Big Ball of String Theory

Yoo-hoo! I’m back here, in the bedroom, in the bed. I’m seventeen, I’m twenty-two, I’m thirty-seven, fifty. I dress in white and lie here. Let’s just say it’s mono, or Some Disease, the lazies, or the dreads. Let’s just say I never learned to spell élan vitale right. Let’s just say I should be dead.

My mother says I don’t complain. I’ve been sentenced to six weeks. Not that people will notice. I’m barely a blip at school. Mom tries to fix that with plenty of pudding to fatten me up. She buys me a blue Princess phone for my bedside, and dashes off to work. She went back to school and is all professorial now in her swinging skirt and trim jacket. She always carries a stack of papers. Always. Since Daddy died, she’s raised us on her own.

Sweetheart, she says, I hope you get better soon. Better to her means going to school, cheering her up, not dying. Better to me means getting a letter from my boyfriend back east at one of the Ivies, closing my eyes, floating back to holding hands, filling the neighborhood streets with Prufrock’s love call, back and back again through pheromones thickening the air in the back seat of his mother’s blue compact car. Oh please, don’t wake me up.

Problem is, I’m stuck between hormones and hosannas, shopping for a mate when my purchasing power is zilch, and will be for years.

Problem is, I’m stuck between hormones and hosannas, shopping for a mate when my purchasing power is zilch, and will be for years. In Mom’s dictionary, college always comes before marriage, a case of the pot trying to keep the kettle from turning black. Get married, and I’ll cut you off at the pockets, she threatens. So I lie here, spend hours composing letters to send far way. I am what I write. It’s perfect. Just don’t make me talk on that phone, make the words come out of my mouth. If I knew what to say, it would have been, Shut up and kiss me.

Mom comes home at night and asks after my day. I got a letter, but it’s my sweet secret. At dinner she talks about work, so I’m off the hook. I study the grain on the table, cultivating my opaque veneer. She has single-handedly integrated the faculty senate by crossing the aisle to sit with the men. Feminism is just around the corner. What are you reading that for? she asks when The Feminine Mystique shows up on my lap. She has always preferred male company. If she had a best friend, it wouldn’t be me.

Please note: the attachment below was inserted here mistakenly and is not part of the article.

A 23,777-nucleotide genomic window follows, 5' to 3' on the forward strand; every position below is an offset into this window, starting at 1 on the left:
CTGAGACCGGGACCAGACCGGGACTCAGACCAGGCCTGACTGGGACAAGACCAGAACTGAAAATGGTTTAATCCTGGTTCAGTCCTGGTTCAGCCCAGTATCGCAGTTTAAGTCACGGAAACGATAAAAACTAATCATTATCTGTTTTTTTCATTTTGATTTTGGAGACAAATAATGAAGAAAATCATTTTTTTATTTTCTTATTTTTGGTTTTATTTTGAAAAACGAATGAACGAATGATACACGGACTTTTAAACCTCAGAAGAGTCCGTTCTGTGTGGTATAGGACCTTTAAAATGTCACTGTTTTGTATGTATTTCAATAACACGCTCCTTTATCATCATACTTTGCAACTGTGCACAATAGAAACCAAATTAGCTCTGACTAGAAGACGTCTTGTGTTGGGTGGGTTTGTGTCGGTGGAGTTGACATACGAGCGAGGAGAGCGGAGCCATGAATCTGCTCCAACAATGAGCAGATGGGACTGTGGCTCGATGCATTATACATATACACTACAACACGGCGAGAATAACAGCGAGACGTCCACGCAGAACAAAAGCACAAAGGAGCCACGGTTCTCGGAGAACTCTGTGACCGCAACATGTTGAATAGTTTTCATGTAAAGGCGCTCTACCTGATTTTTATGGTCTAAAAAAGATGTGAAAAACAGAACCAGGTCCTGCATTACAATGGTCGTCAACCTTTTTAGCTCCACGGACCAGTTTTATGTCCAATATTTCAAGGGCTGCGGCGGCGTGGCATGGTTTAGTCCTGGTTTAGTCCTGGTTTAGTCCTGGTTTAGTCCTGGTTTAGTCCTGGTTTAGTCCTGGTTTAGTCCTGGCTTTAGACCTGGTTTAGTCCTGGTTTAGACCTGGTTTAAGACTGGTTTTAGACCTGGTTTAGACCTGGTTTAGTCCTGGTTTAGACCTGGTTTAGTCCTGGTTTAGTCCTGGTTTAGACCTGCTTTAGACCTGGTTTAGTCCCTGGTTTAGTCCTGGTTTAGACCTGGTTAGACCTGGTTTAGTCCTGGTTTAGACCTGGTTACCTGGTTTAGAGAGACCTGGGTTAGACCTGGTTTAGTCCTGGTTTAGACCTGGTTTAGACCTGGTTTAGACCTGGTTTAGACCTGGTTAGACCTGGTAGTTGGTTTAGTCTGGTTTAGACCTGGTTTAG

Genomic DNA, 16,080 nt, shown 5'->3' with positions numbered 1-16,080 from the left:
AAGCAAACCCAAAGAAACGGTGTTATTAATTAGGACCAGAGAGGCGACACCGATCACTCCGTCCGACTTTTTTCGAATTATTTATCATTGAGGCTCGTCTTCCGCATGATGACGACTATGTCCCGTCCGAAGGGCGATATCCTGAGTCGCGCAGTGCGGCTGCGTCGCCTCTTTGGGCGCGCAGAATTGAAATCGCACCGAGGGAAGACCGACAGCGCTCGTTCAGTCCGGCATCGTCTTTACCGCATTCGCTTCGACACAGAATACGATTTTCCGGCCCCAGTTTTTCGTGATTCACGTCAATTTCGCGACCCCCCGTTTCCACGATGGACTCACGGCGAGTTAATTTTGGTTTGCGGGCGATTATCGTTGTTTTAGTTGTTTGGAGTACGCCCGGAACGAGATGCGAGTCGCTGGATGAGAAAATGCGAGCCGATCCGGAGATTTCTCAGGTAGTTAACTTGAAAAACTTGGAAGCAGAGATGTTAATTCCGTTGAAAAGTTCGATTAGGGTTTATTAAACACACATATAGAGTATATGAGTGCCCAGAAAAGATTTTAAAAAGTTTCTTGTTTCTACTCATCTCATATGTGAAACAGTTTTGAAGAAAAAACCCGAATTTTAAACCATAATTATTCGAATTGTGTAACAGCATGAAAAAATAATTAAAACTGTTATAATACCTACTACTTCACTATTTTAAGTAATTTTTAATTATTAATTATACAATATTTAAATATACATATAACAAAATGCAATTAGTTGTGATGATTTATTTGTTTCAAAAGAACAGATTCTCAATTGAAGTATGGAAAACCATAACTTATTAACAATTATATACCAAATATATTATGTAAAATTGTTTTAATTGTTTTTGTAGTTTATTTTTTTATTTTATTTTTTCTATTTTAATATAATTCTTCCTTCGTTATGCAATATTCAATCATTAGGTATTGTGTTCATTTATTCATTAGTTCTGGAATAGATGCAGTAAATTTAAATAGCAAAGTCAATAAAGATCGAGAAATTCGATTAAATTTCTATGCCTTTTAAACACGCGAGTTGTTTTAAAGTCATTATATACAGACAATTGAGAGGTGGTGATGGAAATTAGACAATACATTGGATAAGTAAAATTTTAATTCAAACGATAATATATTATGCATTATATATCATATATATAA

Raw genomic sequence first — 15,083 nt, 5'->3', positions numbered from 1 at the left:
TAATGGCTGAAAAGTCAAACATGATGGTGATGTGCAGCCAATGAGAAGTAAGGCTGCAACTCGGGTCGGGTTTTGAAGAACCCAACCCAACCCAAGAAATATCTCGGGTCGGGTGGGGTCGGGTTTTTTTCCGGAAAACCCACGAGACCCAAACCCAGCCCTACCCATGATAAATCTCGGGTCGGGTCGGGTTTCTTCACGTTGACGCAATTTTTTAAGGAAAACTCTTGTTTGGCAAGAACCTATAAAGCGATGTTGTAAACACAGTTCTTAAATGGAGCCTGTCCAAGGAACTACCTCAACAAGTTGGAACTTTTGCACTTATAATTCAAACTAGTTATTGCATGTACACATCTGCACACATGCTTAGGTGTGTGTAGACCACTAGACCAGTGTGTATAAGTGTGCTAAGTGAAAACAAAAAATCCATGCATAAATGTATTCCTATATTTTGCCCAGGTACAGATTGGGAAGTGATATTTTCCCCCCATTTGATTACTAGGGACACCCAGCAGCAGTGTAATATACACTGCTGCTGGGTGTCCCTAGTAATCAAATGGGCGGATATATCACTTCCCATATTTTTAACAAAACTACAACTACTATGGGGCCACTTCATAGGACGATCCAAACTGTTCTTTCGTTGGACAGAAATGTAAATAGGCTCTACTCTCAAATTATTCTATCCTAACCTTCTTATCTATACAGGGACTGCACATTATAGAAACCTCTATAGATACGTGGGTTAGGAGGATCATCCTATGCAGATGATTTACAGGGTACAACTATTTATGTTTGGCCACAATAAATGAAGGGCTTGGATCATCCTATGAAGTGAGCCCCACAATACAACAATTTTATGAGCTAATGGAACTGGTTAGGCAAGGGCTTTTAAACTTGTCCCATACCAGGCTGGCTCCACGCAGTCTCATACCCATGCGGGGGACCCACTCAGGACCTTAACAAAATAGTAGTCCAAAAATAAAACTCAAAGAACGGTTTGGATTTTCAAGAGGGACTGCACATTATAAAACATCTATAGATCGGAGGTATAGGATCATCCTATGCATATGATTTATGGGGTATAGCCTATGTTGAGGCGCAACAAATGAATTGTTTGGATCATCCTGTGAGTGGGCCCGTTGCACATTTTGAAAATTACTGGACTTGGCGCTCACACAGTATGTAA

After dinner, she types on the Royal. Seventy words per minute, hour after hour—lesson plans, letters, agendas. She’s been doing this my whole life. My first lullaby. No matter what her job is, she never stops being a secretary. I want to be a philosopher. I read Durant’s one-volume history into the night. Plato, Augustine’s Ethics, then on to Spinoza. She makes me take two terms of typing, which I ditch, forging her name on the slip.

Last weekend my sister came home. We’ve slipped into a truce now that she’s going to college away. She got a call during dinner—a meeting of all the new cheerleaders. Mom and I couldn’t stop laughing. She’s always tripping over herself. I was the acrobat. She got the boobs and the bubbly thing, all those guys with their gropey hands. If I had a line of guys at the door, I’d probably crawl back in bed. What she didn’t know then is this—one guy used to kiss me.

Let’s just say I’m not proud of it. Let’s just say I needed the practice. Let’s just say, Every dog has its day, which is what she said to me when she finally caught us.

One year later, my love and I turn eighteen three time zones apart. It’s spring, and his letter says he wants to get married. Nay, nay, I say, my wings are still wet. He mentions his mother, who’s for it. I don’t mention mine. We call the thing done, and I date his brother, who dated my sister, then romance a flurry of friends and friends’ friends, until the connections dead-end. After four years, he finds another blonde hometown girl. After forty years, they’re still at it.